Dr Aruna Khilanani, a psychoanalyst, was criticized by Yale University for expressing violent thoughts in a lecture she gave as part of grand rounds on April 6th. During the virtual lecture, she spoke of how hard it was to talk about racism to white people.
The doctor has a practice in New York that specializes on the subject.
I have not seen the videotape which viewing has now been restricted by Yale to their own community, after a writer had posted an audio version on Substack this last Friday.
My opinions are based on the article ‘A Psychiatrist Invited to Yale Spoke of Fantasies of Shooting White People,’ which appeared in the New York Times dated 6/6/2021.
Both the views of Yale University and of Dr Khilanani are presented in the article.
It is clear that Dr Khilanani is very angry about her experience with racism and she is very vocal about it.
The problem I see is that during her presentation, the line between therapist and sufferer was blurred.
In the lecture, as described in the article, we got to hear aspects of the sufferer’s pain and her fantasies of retaliation.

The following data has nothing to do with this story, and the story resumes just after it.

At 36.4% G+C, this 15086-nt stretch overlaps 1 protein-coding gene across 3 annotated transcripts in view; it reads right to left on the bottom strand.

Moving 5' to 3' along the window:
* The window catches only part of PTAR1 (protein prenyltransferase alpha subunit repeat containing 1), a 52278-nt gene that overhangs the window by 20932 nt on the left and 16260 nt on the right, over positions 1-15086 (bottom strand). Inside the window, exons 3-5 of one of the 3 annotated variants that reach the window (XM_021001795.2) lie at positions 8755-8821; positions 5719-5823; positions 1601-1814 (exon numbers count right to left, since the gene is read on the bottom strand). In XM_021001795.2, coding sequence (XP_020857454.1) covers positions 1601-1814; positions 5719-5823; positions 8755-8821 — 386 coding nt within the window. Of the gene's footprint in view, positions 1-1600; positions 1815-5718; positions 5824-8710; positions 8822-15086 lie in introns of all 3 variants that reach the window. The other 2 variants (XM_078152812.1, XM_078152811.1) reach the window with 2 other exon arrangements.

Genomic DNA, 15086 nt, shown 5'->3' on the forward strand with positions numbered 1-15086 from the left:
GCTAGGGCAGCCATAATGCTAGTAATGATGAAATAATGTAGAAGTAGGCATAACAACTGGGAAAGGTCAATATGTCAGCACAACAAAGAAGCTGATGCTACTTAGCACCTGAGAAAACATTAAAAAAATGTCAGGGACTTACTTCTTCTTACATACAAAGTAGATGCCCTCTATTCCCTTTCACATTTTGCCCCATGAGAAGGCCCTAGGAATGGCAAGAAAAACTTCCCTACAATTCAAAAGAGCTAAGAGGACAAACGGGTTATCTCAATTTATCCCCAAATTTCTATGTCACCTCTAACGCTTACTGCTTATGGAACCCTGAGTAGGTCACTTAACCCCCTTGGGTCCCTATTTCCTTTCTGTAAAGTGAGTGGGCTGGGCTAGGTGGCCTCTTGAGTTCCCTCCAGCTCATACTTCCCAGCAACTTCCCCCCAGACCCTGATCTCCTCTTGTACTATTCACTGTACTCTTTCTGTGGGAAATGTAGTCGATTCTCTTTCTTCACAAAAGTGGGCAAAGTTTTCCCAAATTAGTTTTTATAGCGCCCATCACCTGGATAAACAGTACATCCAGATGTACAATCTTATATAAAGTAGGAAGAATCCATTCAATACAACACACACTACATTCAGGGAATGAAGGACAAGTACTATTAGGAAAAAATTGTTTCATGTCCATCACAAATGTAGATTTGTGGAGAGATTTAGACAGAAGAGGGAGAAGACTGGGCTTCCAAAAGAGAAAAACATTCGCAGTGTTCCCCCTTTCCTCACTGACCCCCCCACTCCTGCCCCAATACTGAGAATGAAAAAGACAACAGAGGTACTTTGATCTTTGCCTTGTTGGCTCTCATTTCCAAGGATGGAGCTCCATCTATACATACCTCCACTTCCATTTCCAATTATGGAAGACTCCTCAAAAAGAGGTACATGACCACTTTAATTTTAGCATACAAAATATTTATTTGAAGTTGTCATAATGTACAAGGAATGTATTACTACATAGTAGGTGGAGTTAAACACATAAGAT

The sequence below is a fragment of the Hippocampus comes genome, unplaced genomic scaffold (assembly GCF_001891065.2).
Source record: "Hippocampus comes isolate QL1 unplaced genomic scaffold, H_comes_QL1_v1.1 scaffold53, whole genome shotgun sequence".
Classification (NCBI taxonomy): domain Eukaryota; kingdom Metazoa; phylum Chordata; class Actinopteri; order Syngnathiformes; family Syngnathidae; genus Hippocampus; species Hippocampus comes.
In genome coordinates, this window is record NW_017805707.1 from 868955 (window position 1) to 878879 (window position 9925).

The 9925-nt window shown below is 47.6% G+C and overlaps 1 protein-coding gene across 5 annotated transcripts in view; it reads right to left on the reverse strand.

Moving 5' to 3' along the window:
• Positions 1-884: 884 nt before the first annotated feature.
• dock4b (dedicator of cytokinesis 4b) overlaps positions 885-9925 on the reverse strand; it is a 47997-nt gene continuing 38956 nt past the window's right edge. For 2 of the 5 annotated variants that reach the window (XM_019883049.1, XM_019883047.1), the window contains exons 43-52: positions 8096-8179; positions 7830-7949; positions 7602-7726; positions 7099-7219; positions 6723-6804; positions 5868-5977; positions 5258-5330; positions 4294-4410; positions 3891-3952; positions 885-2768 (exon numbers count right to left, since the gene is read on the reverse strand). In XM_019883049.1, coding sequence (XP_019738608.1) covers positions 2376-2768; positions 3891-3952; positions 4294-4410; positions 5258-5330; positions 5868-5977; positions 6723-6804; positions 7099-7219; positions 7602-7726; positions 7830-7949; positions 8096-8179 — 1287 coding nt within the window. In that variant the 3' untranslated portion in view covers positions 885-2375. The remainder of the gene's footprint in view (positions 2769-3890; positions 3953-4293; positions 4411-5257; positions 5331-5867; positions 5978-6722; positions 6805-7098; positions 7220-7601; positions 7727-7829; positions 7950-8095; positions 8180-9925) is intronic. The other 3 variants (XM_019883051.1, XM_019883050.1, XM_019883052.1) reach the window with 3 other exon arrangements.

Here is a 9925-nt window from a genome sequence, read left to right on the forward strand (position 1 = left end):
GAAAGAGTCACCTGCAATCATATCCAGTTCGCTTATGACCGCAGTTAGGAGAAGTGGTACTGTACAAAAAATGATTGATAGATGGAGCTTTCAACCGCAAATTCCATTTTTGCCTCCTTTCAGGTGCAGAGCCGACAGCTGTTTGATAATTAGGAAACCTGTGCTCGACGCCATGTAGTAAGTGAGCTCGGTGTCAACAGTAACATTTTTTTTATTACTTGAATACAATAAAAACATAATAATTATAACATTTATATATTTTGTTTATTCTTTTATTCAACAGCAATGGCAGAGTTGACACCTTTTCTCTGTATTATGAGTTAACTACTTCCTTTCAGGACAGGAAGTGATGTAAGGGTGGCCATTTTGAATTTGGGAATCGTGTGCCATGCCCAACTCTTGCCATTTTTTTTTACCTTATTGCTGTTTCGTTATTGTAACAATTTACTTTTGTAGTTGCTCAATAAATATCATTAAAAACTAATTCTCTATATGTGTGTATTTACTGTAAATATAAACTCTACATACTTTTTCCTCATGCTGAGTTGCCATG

The doctor has never overstepped her boundaries in real life, which is why she felt the freedom to speak of her fantasies with great candor.
But such candor proved too unsettling for the audience. The attendees knew what the subject would be in advance. But the raw quality of the content proved most unpleasant.
I think the audience expected to hear how the profound pain of racism gets dealt with and neutralized. They expected to hear how such pain is defanged. They expected to hear how the analyst got to transform and soften it.
Instead they got a version of someone in the thick of her struggle.
Dr Khilanani gives the impression of having made a strong commitment to the study of racism and to finding ways to resolve it but she’s still working her way through.
Her path to resolution of such burden may not be yours or mine, for all of us have unique capabilities and may come up with different solutions, but I see her honesty as an important statement and as such must be heard and respected.
Yale University has their viewpoint, too, and it largely reflects the desire most people have that this problem we all face will find answers that are peaceful. We all want that.
But acknowledging the fullness of the pain is essential to get to such answers.
As the doctor says at one point, ‘My work is important. I stand by it. We need to heal in this country.’
At the end of the article a Yale professor is quoted as saying that, as a guest of the university, the doctor was free to speak on campus but that her views ‘must be soundly rejected.’
Dr Khilanani put it best, ‘my speaking metaphorically about my own anger… was a method for people to reflect on negative feelings… if you don’t, it will turn into a violent action.’
She has a point.
Oscar Valdes oscarvaldes.net
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